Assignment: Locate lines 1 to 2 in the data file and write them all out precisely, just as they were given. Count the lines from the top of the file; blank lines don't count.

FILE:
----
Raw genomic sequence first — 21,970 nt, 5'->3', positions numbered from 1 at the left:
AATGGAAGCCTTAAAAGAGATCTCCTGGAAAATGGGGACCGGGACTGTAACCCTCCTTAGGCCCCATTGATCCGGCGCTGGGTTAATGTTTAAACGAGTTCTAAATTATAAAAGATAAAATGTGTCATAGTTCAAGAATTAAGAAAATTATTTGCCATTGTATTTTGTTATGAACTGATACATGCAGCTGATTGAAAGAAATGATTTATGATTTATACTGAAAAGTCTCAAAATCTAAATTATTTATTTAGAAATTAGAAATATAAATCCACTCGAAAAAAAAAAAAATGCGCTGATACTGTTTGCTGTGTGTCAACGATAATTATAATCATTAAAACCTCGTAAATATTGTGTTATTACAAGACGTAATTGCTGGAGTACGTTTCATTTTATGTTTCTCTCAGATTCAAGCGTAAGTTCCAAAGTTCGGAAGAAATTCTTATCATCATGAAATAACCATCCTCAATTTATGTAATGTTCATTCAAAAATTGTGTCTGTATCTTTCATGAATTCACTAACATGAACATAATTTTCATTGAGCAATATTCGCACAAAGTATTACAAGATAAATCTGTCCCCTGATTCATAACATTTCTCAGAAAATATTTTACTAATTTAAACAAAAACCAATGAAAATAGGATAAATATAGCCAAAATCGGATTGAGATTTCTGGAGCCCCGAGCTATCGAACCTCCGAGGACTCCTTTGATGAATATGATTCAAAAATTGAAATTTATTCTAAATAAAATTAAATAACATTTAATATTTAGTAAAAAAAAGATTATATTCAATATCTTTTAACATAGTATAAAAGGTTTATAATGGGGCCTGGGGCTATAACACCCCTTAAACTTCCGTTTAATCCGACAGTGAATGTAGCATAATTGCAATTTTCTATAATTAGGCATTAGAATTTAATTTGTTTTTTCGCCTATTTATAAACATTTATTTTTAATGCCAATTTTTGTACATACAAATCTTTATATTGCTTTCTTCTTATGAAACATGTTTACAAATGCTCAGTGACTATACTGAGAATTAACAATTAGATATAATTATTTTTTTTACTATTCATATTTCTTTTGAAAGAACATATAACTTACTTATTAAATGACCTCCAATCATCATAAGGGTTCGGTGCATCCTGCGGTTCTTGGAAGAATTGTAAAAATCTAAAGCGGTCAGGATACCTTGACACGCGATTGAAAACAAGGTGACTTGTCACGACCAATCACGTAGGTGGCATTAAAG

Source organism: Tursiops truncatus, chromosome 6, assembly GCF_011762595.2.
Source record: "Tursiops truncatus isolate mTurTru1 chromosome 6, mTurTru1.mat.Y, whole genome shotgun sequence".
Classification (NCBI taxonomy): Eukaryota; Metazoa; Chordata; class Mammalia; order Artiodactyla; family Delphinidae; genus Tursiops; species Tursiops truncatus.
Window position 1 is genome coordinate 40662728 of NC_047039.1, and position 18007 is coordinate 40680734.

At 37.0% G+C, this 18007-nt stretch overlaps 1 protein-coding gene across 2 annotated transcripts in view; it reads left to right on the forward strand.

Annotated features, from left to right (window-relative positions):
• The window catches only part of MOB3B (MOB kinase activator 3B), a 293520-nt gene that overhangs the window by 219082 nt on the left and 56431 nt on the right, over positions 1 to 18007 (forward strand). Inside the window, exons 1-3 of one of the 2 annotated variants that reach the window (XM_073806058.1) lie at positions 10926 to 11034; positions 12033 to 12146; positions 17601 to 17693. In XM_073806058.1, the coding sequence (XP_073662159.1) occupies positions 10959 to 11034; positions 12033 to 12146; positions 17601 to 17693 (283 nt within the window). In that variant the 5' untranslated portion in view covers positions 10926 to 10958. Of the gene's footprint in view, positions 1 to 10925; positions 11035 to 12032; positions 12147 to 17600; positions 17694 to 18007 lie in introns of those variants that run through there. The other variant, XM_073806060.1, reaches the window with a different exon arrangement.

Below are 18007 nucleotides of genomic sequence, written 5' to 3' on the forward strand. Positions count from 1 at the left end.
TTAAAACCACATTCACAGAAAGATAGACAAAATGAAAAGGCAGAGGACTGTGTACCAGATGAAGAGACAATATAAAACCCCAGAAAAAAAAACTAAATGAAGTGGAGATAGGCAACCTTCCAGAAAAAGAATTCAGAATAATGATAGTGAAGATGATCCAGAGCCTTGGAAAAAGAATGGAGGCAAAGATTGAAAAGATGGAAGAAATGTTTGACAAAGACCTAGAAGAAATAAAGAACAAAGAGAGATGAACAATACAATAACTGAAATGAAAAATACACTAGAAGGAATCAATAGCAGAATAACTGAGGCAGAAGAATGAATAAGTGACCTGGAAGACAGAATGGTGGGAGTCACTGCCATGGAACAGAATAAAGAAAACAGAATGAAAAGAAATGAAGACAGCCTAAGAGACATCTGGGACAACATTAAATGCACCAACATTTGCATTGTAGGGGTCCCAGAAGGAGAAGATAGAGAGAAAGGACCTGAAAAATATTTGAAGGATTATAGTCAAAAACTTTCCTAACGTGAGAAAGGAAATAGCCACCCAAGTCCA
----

Raw genomic sequence first — 21,970 nt, 5'->3', positions numbered from 1 at the left:
AATGGAAGCCTTAAAAGAGATCTCCTGGAAAATGGGGACCGGGACTGTAACCCTCCTTAGGCCCCATTGATCCGGCGCTGGGTTAATGTTTAAACGAGTTCTAAATTATAAAAGATAAAATGTGTCATAGTTCAAGAATTAAGAAAATTATTTGCCATTGTATTTTGTTATGAACTGATACATGCAGCTGATTGAAAGAAATGATTTATGATTTATACTGAAAAGTCTCAAAATCTAAATTATTTATTTAGAAATTAGAAATATAAATCCACTCGAAAAAAAAAAAAATGCGCTGATACTGTTTGCTGTGTGTCAACGATAATTATAATCATTAAAACCTCGTAAATATTGTGTTATTACAAGACGTAATTGCTGGAGTACGTTTCATTTTATGTTTCTCTCAGATTCAAGCGTAAGTTCCAAAGTTCGGAAGAAATTCTTATCATCATGAAATAACCATCCTCAATTTATGTAATGTTCATTCAAAAATTGTGTCTGTATCTTTCATGAATTCACTAACATGAACATAATTTTCATTGAGCAATATTCGCACAAAGTATTACAAGATAAATCTGTCCCCTGATTCATAACATTTCTCAGAAAATATTTTACTAATTTAAACAAAAACCAATGAAAATAGGATAAATATAGCCAAAATCGGATTGAGATTTCTGGAGCCCCGAGCTATCGAACCTCCGAGGACTCCTTTGATGAATATGATTCAAAAATTGAAATTTATTCTAAATAAAATTAAATAACATTTAATATTTAGTAAAAAAAAGATTATATTCAATATCTTTTAACATAGTATAAAAGGTTTATAATGGGGCCTGGGGCTATAACACCCCTTAAACTTCCGTTTAATCCGACAGTGAATGTAGCATAATTGCAATTTTCTATAATTAGGCATTAGAATTTAATTTGTTTTTTCGCCTATTTATAAACATTTATTTTTAATGCCAATTTTTGTACATACAAATCTTTATATTGCTTTCTTCTTATGAAACATGTTTACAAATGCTCAGTGACTATACTGAGAATTAACAATTAGATATAATTATTTTTTTTACTATTCATATTTCTTTTGAAAGAACATATAACTTACTTATTAAATGACCTCCAATCATCATAAGGGTTCGGTGCATCCTGCGGTTCTTGGAAGAATTGTAAAAATCTAAAGCGGTCAGGATACCTTGACACGCGATTGAAAACAAGGTGACTTGTCACGACCAATCACGTAGGTGGCATTAAAG